We hope to see some of you there! The Rad-Lands wouldn’t be here without you.

-Ron Welch

How Fallout Reshaped a Genre

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The year was 1997. The Cold War had been over for almost six years. Fear of nuclear annihilation took a backseat in the public’s mind.  Post-nuclear fiction disappeared almost overnight. 1995 saw a brief resurgence with the Judge Dredd film (a critical disaster) and the release of the I Have No Mouth and I Must Scream computer game. For a brief moment, it seemed that tales of the apocalypse might die out.

Then, like a messiah emerging from the wastes came Fallout.  The game reenergized the genre, primarily by solidifying the post-post-apocalyptic genre, normalizing sentient mutants, and developing a tone and motif between Mad Max and A Boy and His Dog that would engage fans of those respective intellectual properties.

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There’s a glaring empty space in nuclear holocaust fiction from 1990-1995

The vast majority of post-nuclear fiction before Fallout focused on the hours and days immediately after WWIII. Films like The Day After and The Road Warrior show glimpses of the terrifying times after the immediate collapse of society.
Fallout took this a step further, setting the game 80 years after the war and establishing peaceful villages and trading hubs. Even after the end of the world, people continue on as they always have. Cleverly, there’s even an explanation for standardized currency.

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Many Fallout games have a secondary theme of building a life for yourself in the wasteland, not surviving or scavenging, but really living. This theme manifests itself in the formation of NCR, the quest to save Arroyo (and later rebuild it), civilizing the mid-west, purifying radioactive waters, deciding the future of the west coast, and building settlements.
In some sense, every Fallout game has the protagonist turning the Wasteland into a place where settlers can thrive. Inevitably, this meant constructing new civilizations around the culture of the old. Many settlements in the Fallout franchise are parodies or social commentary: Cultists who are kept in the dark about their own religion, a society where martial arts rules supreme, tribal nomads becoming a caricature of 50s swing.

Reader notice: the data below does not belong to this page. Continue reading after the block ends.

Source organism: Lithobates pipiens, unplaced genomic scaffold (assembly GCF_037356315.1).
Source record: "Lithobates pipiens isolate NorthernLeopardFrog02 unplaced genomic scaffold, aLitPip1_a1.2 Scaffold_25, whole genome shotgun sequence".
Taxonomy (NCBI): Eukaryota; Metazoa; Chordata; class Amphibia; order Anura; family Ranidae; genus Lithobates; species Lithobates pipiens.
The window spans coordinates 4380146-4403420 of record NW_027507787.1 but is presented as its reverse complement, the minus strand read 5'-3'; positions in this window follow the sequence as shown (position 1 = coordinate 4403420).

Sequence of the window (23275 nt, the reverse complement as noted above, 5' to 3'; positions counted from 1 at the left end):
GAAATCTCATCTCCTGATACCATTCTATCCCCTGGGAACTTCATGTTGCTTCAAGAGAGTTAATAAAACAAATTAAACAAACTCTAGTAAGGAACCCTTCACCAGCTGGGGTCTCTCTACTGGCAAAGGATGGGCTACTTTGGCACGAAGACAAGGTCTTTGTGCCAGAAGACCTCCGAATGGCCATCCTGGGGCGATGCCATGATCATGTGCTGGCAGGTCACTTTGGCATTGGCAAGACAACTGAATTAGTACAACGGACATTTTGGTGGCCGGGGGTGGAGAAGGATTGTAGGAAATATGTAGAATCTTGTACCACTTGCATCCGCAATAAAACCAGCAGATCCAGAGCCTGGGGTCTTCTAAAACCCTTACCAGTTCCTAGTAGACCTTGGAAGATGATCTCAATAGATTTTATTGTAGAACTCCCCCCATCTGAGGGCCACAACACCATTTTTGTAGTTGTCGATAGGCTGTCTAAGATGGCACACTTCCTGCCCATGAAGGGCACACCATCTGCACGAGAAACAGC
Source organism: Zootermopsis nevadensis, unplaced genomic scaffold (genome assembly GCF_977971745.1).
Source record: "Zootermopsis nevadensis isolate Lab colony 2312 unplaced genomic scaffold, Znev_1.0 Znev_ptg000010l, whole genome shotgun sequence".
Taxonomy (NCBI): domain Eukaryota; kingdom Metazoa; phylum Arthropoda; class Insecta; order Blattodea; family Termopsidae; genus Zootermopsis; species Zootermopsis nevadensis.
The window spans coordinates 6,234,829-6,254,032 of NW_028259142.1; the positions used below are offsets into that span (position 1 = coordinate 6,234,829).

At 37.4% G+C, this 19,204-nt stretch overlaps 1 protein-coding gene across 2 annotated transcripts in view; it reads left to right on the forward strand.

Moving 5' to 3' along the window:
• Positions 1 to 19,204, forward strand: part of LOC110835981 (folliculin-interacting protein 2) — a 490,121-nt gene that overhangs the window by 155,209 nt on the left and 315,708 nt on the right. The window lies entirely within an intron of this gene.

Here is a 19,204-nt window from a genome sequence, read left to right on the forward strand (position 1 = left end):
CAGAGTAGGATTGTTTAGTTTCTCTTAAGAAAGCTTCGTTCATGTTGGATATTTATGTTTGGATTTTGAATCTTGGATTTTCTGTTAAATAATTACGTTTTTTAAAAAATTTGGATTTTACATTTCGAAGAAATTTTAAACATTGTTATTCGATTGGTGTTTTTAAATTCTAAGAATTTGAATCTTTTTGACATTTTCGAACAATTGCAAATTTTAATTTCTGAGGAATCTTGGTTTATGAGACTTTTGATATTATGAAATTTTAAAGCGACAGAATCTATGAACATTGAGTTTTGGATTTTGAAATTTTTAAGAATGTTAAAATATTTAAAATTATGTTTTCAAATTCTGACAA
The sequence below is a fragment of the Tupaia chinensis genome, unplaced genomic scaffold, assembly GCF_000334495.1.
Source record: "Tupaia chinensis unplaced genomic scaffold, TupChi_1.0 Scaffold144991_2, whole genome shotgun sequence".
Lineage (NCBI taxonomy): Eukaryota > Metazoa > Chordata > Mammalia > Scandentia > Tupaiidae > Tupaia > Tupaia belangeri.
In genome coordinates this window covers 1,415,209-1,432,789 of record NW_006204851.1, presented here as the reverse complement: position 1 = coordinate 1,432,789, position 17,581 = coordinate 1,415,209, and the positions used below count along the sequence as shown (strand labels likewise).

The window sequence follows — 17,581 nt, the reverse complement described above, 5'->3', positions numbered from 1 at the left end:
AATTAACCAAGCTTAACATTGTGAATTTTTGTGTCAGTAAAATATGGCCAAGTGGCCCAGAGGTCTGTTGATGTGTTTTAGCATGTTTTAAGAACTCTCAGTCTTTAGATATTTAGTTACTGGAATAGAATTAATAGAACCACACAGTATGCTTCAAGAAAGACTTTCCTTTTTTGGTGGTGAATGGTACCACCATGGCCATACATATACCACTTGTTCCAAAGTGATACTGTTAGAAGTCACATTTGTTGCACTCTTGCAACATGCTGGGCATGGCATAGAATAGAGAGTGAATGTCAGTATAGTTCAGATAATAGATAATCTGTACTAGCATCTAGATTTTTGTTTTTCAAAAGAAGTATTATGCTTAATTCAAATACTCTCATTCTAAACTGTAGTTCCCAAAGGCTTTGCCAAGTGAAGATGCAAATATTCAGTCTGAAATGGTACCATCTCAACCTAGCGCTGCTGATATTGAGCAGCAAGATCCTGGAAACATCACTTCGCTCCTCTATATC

These commentaries and interesting factions were only possible because Fallout had made the movement from post-apocalyptic to post-post-apocalyptic.

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Deformed mutants have always been a staple of the genre. In lower budget films (such as She Wolves of the Wasteland or Warriors of the Apocalypse) these were primarily feral creatures that killed everything in their way or were merely humans with burned faces. During these times, every mutant had a different deformity (see Judge Dredd).
Fallout changed that by introducing sentient mutant races (ghouls and super mutants), in the same manner as Tolkien introduced a world of elves and orcs. In many ways, the world of Fallout is like a mixture between Dune and a Tolkienesque fantasy. It has multiple races at odds with each other and who spawn from designated homelands, but it brings a heavy sci-fi influence that allows nearly anything to happen. As Clarke’s third law says: Any sufficiently advanced technology is indistinguishable from magic.”

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Utilizing its sci-fi elements, Fallout created a unique style of its own while invoking the familiar feelings of Mad Max and A Boy and His Dog. Endless flat desert, underground refuges full of survivors, tribal communities, and murderous slavers. Fallout’s sequels  built upon its own IP while still anchoring itself to the genre with Mad Max references.

Notice how every Fallout game has a Dogmeat or a dog surrogate. This links Fallout back to A Boy and His Dog and The Road Warrior, giving the audience a sense of comfort and companionship, encouraging immersion. Like Tolkien borrowing and building upon elements of folk lore, Fallout borrowed and built upon post-apocalyptic tropes, then molded them into a livable world where characters do not live in constant fear of bandit or mutant attacks.

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Fallout is deeply anchored in the culture of Mad Max

By establishing the post-post-apocalyptic genre, Fallout carved a niche for itself. The Mad Max times have already happened. Fallout moved away from tales of survival, instead focusing on themes of either saving or destroying new civilizations.
Because of Fallout, writers have moved away from the immediate post-apocalyptic chaos and have instead shifted focus toward tribes and civilizations that parody and critique modern culture. Effectively, the Fallout franchise shifted post-apocalyptic fiction from anxiety of nuclear annihilation to social commentary.